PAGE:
Niemann–Pick disease is a group of inherited, severe metabolic disorders in which sphingomyelin accumulates in lysosomes in cells. The lysosomes normally transport material through and out of the cell.
This disease involves dysfunctional metabolism of sphingolipids, which are fats found in cell membranes, so it is a kind of sphingolipidosis. Sphingolipidoses, in turn, are included in the larger family of lysosomal storage diseases.
The prognosis is individual, but the severe form is fatal in toddlerhood and, in some cases, patients with the milder forms may have normal lifespans.
Symptoms are related to the organs in which sphingomyelin accumulates. Enlargement of the liver and spleen (hepatosplenomegaly) may cause reduced appetite, abdominal distension, and pain. Enlargement of the spleen (splenomegaly) may also cause low levels of platelets in the blood (thrombocytopenia).
Accumulation of sphingomyelin in the central nervous system (including the cerebellum) results in unsteady gait (ataxia), slurring of speech (dysarthria), and difficulty in swallowing (dysphagia). Basal ganglia dysfunction causes abnormal posturing of the limbs, trunk, and face (dystonia). Upper brainstem disease results in impaired voluntary rapid eye movements (supranuclear gaze palsy). More widespread disease involving the cerebral cortex and subcortical structures causes gradual loss of intellectual abilities, causing dementia and seizures.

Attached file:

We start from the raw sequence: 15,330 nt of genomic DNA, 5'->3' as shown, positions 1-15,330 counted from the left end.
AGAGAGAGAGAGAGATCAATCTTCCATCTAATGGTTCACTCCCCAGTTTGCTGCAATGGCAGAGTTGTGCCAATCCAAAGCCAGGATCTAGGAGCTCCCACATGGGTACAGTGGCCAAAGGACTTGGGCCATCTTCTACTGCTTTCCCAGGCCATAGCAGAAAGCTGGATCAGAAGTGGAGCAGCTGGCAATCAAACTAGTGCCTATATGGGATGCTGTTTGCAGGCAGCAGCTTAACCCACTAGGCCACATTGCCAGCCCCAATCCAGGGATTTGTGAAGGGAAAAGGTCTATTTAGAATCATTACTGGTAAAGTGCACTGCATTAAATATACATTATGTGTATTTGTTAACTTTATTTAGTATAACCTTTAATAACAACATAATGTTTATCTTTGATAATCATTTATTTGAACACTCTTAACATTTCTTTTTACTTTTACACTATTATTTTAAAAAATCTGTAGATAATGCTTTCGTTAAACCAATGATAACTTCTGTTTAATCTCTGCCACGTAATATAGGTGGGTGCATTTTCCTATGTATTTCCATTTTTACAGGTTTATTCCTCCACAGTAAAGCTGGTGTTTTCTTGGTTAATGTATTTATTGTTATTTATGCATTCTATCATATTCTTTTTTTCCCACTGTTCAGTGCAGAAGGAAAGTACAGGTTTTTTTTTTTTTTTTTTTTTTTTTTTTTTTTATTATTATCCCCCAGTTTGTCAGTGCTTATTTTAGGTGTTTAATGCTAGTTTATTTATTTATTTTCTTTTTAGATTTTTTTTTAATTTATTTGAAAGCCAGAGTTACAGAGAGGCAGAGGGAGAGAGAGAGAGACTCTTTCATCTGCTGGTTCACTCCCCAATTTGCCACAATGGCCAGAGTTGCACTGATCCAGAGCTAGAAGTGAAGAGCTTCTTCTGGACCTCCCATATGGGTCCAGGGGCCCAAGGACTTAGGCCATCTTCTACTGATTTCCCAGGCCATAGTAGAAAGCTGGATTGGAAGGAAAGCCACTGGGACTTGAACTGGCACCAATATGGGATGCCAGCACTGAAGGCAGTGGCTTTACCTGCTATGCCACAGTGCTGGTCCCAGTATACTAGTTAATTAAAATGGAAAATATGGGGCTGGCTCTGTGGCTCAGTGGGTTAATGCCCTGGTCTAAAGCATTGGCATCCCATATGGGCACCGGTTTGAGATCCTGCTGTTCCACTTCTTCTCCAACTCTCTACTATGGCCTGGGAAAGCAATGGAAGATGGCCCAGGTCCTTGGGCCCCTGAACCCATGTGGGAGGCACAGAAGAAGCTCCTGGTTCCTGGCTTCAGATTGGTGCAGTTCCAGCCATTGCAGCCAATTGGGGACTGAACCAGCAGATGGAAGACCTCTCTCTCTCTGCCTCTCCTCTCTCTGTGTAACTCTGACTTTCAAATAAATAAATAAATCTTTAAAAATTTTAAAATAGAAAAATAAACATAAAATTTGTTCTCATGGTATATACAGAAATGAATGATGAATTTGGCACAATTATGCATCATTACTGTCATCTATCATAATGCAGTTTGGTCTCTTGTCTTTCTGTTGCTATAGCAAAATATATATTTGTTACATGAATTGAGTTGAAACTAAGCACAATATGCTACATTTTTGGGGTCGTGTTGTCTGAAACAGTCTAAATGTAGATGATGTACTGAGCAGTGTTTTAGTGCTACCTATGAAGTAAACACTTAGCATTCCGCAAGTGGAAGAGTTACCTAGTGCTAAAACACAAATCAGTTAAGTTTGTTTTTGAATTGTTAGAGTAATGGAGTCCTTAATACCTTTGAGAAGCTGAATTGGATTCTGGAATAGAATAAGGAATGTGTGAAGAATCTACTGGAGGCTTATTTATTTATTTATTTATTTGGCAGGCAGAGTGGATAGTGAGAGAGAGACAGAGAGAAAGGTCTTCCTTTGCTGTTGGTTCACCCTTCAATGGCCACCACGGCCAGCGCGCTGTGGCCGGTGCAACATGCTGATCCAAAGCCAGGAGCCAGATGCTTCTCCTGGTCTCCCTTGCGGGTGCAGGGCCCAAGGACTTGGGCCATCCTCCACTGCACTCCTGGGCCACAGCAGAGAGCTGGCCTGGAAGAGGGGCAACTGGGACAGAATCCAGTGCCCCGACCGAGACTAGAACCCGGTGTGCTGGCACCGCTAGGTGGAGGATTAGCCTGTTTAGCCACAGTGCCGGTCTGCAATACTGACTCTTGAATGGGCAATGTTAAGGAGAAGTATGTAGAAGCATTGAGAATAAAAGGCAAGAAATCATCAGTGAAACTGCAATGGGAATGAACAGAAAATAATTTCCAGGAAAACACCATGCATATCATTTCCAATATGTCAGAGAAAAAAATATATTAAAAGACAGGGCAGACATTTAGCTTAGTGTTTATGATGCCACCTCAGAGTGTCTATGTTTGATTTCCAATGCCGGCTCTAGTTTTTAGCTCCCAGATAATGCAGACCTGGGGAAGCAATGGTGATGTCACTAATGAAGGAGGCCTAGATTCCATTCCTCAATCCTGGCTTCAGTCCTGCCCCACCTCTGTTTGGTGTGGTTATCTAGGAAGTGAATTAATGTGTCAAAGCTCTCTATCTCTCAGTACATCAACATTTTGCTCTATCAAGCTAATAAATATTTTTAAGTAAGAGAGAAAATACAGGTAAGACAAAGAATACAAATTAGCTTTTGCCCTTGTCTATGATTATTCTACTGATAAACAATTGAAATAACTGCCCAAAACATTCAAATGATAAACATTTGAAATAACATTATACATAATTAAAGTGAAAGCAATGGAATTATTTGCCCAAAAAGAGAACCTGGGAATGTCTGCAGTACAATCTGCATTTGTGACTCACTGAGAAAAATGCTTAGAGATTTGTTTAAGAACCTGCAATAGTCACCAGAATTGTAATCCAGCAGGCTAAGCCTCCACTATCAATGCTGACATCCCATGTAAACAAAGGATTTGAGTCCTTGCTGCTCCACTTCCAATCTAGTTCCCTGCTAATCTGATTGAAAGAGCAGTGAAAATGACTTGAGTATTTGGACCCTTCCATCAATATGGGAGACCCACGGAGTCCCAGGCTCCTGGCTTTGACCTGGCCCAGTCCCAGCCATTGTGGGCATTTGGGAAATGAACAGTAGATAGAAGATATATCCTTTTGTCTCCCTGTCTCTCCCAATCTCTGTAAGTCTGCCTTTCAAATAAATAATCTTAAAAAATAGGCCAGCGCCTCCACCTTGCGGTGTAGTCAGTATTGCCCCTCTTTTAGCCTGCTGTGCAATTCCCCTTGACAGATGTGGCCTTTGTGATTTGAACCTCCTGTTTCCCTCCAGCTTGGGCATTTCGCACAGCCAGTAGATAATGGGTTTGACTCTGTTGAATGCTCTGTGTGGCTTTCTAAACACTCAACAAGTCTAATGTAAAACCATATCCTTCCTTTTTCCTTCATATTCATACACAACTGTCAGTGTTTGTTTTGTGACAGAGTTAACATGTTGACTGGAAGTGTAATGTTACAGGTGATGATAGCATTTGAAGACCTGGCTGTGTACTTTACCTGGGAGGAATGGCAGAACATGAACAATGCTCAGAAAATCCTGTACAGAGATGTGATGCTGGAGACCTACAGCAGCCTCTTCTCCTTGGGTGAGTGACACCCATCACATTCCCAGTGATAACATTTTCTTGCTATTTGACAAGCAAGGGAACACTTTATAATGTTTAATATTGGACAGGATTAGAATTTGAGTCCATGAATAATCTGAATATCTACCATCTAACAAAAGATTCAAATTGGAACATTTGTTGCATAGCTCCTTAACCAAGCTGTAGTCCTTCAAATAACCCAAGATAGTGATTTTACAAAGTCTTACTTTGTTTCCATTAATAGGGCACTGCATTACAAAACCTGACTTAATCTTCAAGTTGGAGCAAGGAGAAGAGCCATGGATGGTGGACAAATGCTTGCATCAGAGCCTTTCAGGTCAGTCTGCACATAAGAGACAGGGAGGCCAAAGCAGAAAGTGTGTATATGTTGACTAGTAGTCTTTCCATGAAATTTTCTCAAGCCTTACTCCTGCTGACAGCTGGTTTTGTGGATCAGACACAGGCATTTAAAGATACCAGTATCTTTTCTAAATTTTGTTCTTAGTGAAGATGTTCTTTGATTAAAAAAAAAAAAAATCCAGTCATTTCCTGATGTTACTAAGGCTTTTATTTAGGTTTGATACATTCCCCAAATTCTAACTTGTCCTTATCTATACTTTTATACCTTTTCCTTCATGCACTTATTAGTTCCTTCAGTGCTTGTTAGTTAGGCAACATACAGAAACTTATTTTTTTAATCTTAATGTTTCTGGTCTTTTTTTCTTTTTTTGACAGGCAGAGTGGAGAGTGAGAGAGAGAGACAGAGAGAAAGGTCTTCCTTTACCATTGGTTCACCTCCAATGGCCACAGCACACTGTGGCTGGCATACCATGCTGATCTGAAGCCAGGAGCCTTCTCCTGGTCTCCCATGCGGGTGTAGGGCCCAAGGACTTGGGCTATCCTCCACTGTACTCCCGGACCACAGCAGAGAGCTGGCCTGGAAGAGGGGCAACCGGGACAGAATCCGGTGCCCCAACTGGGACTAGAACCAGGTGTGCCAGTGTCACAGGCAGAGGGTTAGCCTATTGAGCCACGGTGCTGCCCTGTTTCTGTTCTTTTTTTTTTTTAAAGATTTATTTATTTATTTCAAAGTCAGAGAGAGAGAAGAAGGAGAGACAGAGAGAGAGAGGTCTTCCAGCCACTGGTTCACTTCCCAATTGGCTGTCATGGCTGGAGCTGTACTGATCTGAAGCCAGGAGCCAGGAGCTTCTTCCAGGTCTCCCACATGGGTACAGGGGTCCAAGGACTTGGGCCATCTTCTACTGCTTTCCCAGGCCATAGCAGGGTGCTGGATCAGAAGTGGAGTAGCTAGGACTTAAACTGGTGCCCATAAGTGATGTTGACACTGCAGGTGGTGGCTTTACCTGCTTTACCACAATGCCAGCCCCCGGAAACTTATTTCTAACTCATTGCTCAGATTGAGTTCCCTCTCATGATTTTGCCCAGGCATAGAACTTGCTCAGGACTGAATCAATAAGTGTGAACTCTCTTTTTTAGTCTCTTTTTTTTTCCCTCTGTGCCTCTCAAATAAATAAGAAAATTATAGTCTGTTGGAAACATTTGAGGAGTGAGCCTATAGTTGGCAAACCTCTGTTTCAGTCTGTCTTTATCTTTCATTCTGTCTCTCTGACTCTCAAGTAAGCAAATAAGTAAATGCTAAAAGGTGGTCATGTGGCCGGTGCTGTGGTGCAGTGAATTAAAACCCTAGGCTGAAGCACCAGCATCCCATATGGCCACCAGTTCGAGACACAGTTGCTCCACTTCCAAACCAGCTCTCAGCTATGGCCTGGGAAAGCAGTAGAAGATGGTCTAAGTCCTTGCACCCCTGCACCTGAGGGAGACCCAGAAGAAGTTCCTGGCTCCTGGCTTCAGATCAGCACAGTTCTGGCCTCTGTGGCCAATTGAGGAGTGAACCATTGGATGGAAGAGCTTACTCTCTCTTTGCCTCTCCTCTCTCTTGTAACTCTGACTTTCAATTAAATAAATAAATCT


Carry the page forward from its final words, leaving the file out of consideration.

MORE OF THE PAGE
Bones also may be affected: symptoms may include enlarged bone marrow cavities, thinned cortical bone, or a distortion of the hip bone called coxa vara.
Sleep-related disorders, such as sleep inversion, sleepiness during the day and wakefulness at night, may occur.
Niemann–Pick disease has an autosomal recessive pattern of inheritance
- Niemann–Pick disease, SMPD1-associated, which includes types A and B
- Niemann–Pick disease type A: classic infantile
- Niemann–Pick disease type B: visceral
- Niemann–Pick disease, type C: subacute/juvenile, includes types C1 (95% of type C) and C2.
No specific treatment is known for type A, but symptoms are treated.
See reference for more information.
Adapted from Wikipedia, the free encyclopedia. Internet. Accessed on March 9, 2017.